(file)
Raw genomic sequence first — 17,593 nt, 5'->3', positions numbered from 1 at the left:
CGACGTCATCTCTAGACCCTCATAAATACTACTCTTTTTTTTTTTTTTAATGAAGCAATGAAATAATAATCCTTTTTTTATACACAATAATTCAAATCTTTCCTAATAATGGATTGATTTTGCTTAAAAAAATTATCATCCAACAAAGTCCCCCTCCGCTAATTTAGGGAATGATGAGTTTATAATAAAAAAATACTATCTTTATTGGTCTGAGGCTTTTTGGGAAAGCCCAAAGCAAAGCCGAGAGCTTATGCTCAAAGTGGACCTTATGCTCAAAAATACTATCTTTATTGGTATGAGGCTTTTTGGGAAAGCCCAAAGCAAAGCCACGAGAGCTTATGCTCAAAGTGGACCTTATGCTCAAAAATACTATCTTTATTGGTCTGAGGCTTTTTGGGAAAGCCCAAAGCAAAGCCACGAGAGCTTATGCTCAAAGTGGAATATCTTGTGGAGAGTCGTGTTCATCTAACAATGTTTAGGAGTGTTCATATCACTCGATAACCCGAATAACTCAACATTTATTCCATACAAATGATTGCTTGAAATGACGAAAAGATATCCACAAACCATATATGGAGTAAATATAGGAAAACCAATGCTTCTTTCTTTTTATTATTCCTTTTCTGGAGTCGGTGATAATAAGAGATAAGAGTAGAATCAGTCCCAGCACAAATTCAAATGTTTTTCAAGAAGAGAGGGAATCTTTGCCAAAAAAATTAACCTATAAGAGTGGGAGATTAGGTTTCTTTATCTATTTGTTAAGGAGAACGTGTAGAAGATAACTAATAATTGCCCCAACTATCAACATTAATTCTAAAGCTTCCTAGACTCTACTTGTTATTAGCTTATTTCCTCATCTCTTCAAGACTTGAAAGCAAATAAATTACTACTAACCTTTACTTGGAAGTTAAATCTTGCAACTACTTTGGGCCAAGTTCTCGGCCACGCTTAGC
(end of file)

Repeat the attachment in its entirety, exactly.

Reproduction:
Raw genomic sequence first — 17,593 nt, 5'->3', positions numbered from 1 at the left:
CGACGTCATCTCTAGACCCTCATAAATACTACTCTTTTTTTTTTTTTTAATGAAGCAATGAAATAATAATCCTTTTTTTATACACAATAATTCAAATCTTTCCTAATAATGGATTGATTTTGCTTAAAAAAATTATCATCCAACAAAGTCCCCCTCCGCTAATTTAGGGAATGATGAGTTTATAATAAAAAAATACTATCTTTATTGGTCTGAGGCTTTTTGGGAAAGCCCAAAGCAAAGCCGAGAGCTTATGCTCAAAGTGGACCTTATGCTCAAAAATACTATCTTTATTGGTATGAGGCTTTTTGGGAAAGCCCAAAGCAAAGCCACGAGAGCTTATGCTCAAAGTGGACCTTATGCTCAAAAATACTATCTTTATTGGTCTGAGGCTTTTTGGGAAAGCCCAAAGCAAAGCCACGAGAGCTTATGCTCAAAGTGGAATATCTTGTGGAGAGTCGTGTTCATCTAACAATGTTTAGGAGTGTTCATATCACTCGATAACCCGAATAACTCAACATTTATTCCATACAAATGATTGCTTGAAATGACGAAAAGATATCCACAAACCATATATGGAGTAAATATAGGAAAACCAATGCTTCTTTCTTTTTATTATTCCTTTTCTGGAGTCGGTGATAATAAGAGATAAGAGTAGAATCAGTCCCAGCACAAATTCAAATGTTTTTCAAGAAGAGAGGGAATCTTTGCCAAAAAAATTAACCTATAAGAGTGGGAGATTAGGTTTCTTTATCTATTTGTTAAGGAGAACGTGTAGAAGATAACTAATAATTGCCCCAACTATCAACATTAATTCTAAAGCTTCCTAGACTCTACTTGTTATTAGCTTATTTCCTCATCTCTTCAAGACTTGAAAGCAAATAAATTACTACTAACCTTTACTTGGAAGTTAAATCTTGCAACTACTTTGGGCCAAGTTCTCGGCCACGCTTAGC